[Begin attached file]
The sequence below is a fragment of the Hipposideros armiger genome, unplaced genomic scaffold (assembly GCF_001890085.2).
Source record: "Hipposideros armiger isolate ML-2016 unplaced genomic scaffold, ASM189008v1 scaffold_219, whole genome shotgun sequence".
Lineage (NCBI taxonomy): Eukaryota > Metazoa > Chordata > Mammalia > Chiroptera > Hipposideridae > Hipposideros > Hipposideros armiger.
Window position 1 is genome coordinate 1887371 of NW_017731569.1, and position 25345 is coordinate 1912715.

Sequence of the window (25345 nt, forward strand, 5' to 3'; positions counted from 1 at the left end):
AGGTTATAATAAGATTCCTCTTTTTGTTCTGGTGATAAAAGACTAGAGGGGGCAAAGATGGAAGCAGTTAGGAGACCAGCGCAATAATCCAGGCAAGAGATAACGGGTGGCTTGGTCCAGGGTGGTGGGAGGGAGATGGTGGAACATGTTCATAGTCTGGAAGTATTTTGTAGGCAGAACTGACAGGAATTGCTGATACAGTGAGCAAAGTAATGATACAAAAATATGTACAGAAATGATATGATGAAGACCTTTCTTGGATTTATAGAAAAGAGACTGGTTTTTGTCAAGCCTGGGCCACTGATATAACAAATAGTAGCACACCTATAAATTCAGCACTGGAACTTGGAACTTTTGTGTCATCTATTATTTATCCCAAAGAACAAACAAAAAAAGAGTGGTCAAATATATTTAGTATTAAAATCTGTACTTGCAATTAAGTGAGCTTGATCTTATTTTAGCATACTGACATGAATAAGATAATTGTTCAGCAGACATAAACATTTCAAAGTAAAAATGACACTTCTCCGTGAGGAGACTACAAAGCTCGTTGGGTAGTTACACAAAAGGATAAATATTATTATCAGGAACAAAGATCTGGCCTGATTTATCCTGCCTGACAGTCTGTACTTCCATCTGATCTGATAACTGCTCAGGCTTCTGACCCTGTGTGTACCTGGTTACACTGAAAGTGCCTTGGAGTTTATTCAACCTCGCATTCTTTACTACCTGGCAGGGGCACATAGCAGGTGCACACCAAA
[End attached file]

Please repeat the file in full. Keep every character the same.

The sequence below is a fragment of the Hipposideros armiger genome, unplaced genomic scaffold (assembly GCF_001890085.2).
Source record: "Hipposideros armiger isolate ML-2016 unplaced genomic scaffold, ASM189008v1 scaffold_219, whole genome shotgun sequence".
Lineage (NCBI taxonomy): Eukaryota > Metazoa > Chordata > Mammalia > Chiroptera > Hipposideridae > Hipposideros > Hipposideros armiger.
Window position 1 is genome coordinate 1887371 of NW_017731569.1, and position 25345 is coordinate 1912715.

Sequence of the window (25345 nt, forward strand, 5' to 3'; positions counted from 1 at the left end):
AGGTTATAATAAGATTCCTCTTTTTGTTCTGGTGATAAAAGACTAGAGGGGGCAAAGATGGAAGCAGTTAGGAGACCAGCGCAATAATCCAGGCAAGAGATAACGGGTGGCTTGGTCCAGGGTGGTGGGAGGGAGATGGTGGAACATGTTCATAGTCTGGAAGTATTTTGTAGGCAGAACTGACAGGAATTGCTGATACAGTGAGCAAAGTAATGATACAAAAATATGTACAGAAATGATATGATGAAGACCTTTCTTGGATTTATAGAAAAGAGACTGGTTTTTGTCAAGCCTGGGCCACTGATATAACAAATAGTAGCACACCTATAAATTCAGCACTGGAACTTGGAACTTTTGTGTCATCTATTATTTATCCCAAAGAACAAACAAAAAAAGAGTGGTCAAATATATTTAGTATTAAAATCTGTACTTGCAATTAAGTGAGCTTGATCTTATTTTAGCATACTGACATGAATAAGATAATTGTTCAGCAGACATAAACATTTCAAAGTAAAAATGACACTTCTCCGTGAGGAGACTACAAAGCTCGTTGGGTAGTTACACAAAAGGATAAATATTATTATCAGGAACAAAGATCTGGCCTGATTTATCCTGCCTGACAGTCTGTACTTCCATCTGATCTGATAACTGCTCAGGCTTCTGACCCTGTGTGTACCTGGTTACACTGAAAGTGCCTTGGAGTTTATTCAACCTCGCATTCTTTACTACCTGGCAGGGGCACATAGCAGGTGCACACCAAA